Saturday 30 July 2016
'To Agamemnon, Honour is nothing more than
a bone that he drops in the yard
when he gets a whiff of something
with more flesh to gorge on.'
'Through most cultures, through most of history, the arts – music, dance, painting, theatre – have not been done for the living at all, but for the dead. Indigenous performances, African performances, Asian performances are dances for the spirits of the dead- ways to commemorate, to atone and to heal. Their purpose is to say that love continues, and that any pain or sorrow around the death needs to be purged. That the lives of those remaining will only return to a position of balance when the enduring pain has been expunged.' Michael Walling
Border Crossings' two plays, This Flesh is Mine and When Nobody Returns come to London in October 2016.
For the Palestinians home is an absence, so in its absence, with its theft,language and poetry become all important to the preservation of their country. In The Cloud in My Hand the Palestinian poet, Mahmoud Darwish, wrote;
The place was prepared for his birth:
His grandfather's hill of sweet basil
With views to the east and the west.
God's olive trees rising with the language.
When first visiting Palestine, Michael Walling, artistic director of Border Crossings, was struck by this importance of culture in Palestinian life. 'Palestine is probably the most vibrant space I have ever encountered. Everyone is deeply informed about history and culture.' In April 2014 Michael worked with actors from the Ramallah-based Ashtar Theatre on a production of This Flesh is Mine by Brian Woolland. Using The Iliad as a starting point the play was set partly in the classical and partly in the modern world. In Almond Blossoms and Beyond Darwish drew a parallel between Ramallah and Homeric Troy and Walling has been happy to follow Darwish since, 'mythology allows you to address the present without apportioning blame … it permits a purer, more emotional identification with the experience of prolonged warfare.'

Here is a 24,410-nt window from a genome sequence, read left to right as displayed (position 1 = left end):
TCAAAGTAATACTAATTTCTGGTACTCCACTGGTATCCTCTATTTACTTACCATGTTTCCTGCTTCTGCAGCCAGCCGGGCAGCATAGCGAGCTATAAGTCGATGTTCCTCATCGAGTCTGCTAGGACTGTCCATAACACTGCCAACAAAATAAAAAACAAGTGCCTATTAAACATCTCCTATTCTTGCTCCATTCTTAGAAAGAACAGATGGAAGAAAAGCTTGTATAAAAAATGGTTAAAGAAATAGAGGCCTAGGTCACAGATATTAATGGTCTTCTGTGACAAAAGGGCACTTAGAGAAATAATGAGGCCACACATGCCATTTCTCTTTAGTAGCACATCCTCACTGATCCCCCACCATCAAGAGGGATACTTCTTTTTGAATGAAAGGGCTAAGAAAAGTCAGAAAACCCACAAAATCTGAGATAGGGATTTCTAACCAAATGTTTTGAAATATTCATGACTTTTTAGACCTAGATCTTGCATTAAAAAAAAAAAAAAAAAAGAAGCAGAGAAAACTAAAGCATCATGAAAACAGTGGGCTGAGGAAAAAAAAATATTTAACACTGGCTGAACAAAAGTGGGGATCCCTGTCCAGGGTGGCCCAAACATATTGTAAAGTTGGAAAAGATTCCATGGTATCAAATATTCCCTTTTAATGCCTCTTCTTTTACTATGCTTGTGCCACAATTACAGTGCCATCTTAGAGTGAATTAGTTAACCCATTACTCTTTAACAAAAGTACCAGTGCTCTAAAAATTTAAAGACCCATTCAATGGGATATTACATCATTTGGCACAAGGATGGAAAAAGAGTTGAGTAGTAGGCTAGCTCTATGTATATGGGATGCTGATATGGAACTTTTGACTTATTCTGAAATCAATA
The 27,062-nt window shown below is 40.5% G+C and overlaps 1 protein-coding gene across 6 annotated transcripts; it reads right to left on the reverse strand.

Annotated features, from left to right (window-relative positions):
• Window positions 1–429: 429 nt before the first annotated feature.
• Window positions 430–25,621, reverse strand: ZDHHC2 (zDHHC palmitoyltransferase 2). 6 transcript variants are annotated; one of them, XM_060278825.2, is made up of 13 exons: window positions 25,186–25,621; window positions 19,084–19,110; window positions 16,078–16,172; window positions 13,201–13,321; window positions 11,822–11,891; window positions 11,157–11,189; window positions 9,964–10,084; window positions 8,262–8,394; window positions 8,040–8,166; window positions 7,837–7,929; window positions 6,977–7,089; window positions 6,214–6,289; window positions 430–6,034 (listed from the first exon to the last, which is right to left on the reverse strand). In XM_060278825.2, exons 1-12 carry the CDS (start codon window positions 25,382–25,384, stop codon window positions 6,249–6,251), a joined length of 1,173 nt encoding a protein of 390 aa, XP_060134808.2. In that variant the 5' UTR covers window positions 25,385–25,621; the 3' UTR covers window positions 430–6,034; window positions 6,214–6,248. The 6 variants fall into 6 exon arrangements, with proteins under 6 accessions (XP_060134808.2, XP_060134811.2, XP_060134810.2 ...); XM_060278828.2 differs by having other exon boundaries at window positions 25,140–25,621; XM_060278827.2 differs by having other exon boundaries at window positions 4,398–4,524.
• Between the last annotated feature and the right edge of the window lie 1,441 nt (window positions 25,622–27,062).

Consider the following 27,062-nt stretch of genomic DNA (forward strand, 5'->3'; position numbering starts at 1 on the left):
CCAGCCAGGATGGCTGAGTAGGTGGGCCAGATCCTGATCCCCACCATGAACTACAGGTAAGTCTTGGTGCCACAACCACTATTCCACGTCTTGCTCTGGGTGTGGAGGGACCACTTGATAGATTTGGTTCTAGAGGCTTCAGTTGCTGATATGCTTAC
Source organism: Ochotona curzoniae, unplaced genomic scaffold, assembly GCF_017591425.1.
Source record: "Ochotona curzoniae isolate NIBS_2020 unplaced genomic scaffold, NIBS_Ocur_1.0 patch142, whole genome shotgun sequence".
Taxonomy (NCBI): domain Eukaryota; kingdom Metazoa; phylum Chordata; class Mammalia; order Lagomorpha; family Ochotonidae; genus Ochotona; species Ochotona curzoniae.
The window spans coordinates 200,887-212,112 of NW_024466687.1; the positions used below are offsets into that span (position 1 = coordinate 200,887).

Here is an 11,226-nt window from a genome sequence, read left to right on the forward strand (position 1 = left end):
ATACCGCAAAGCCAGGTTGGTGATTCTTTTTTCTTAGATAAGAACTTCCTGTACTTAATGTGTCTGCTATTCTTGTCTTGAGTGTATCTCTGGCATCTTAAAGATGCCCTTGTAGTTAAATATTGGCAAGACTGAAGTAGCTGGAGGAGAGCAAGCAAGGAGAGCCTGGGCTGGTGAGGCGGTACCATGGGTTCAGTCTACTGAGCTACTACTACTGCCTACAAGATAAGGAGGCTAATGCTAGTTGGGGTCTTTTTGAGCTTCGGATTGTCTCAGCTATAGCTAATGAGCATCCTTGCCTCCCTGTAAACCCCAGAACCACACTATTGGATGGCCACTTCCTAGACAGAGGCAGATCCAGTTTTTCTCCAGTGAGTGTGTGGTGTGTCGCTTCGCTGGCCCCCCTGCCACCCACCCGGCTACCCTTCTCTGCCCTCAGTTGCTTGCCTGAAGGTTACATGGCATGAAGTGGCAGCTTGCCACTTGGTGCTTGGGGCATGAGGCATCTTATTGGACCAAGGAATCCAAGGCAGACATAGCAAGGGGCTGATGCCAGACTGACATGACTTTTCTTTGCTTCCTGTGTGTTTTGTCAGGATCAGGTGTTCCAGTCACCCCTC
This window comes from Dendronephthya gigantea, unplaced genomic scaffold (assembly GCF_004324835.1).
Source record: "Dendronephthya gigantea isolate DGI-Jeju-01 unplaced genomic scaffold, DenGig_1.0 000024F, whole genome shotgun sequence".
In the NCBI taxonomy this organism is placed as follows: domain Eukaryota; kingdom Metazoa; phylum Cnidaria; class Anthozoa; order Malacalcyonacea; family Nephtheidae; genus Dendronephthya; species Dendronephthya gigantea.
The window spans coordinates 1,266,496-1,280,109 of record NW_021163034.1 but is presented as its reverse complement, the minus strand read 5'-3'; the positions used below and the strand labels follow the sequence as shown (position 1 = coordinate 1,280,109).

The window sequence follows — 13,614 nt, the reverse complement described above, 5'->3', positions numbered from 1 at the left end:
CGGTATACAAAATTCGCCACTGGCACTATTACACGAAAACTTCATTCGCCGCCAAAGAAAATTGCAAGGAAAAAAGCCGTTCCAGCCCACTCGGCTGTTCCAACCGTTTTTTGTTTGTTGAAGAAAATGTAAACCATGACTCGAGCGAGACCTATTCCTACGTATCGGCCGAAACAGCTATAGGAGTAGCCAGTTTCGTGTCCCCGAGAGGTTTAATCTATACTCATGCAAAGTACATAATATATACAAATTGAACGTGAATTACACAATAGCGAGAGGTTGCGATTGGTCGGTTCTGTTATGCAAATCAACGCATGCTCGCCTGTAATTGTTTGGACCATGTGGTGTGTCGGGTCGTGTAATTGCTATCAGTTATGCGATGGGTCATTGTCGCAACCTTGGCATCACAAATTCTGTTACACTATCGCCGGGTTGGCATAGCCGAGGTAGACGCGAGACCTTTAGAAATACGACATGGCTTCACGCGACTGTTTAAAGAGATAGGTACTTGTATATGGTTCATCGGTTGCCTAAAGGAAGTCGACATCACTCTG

In the upcoming London production This Flesh is Mine will be joined by Brian Woolland's new play, When Nobody Returns. After The Illiad there has to be The Odyssey, after war displacement. The two plays will be performed under Westway near Ladbroke Grove, London, 20 October – 6 November. The cast will include Palestinian actors Iman Aoun and Bayan Shbib. Music by Dave Carey. Director: Michael Walling
'It is as if the people living here are themselves determined not to let it become in any real sense a home. For them, home sits beyond the wall, behind the checkpoint, in the lands from which they are now excluded, towns which most of them have never even seen. Many carry the keys to their ancestral dwellings with them wherever they go, as a reminder of their displacement and their aspiration to return.' (Michael Walling)
Michael directed my first play, Simple Writings, and was a major contributor to Spitting Into the Sky, a play about Dylan Thomas. You can read more about his influence on my playwrighting in 'Left Field'. Now that my memoir has been published I have offered to help Border Crossings with the promotion of these plays and with the upcoming London production.
Tuesday 12 July 2016
In 'Left Field' I wrote this: "Ambrose Bierce, the American wit, said that politics is ‘a strife of interests masquerading as a contest of principles. The conduct of public affairs for private advantage.’ This 'Politics' takes place in a box with shared rules of engagement. If, like me, you believe there is nothing ‘shared’ about our world, the only place for politics is on the streets, not in a debating chamber full of Right Honourables who barrack and ridicule each other, then go off to have cosy lunches together ... Despite my aversion to the ‘parliamentary road’ I supported Jeremy Corbyn in the Labour Party leadership campaign. I helped work the phones and databased the media. I have now joined the Labour Party. Perhaps this is because Jeremy offers an alternative to austerity and war, an alternative to the estate agents of New Labour. I have consistently voted for him as my constituency MP for these reasons and not because he belongs to the Labour Party. I write this on a Sunday afternoon in October after bumping into him on the street as he was cycling to visit his grandchild. He stopped to talk and asked me for permission to continue his journey! The next day he was addressing 7,000 people in Liverpool."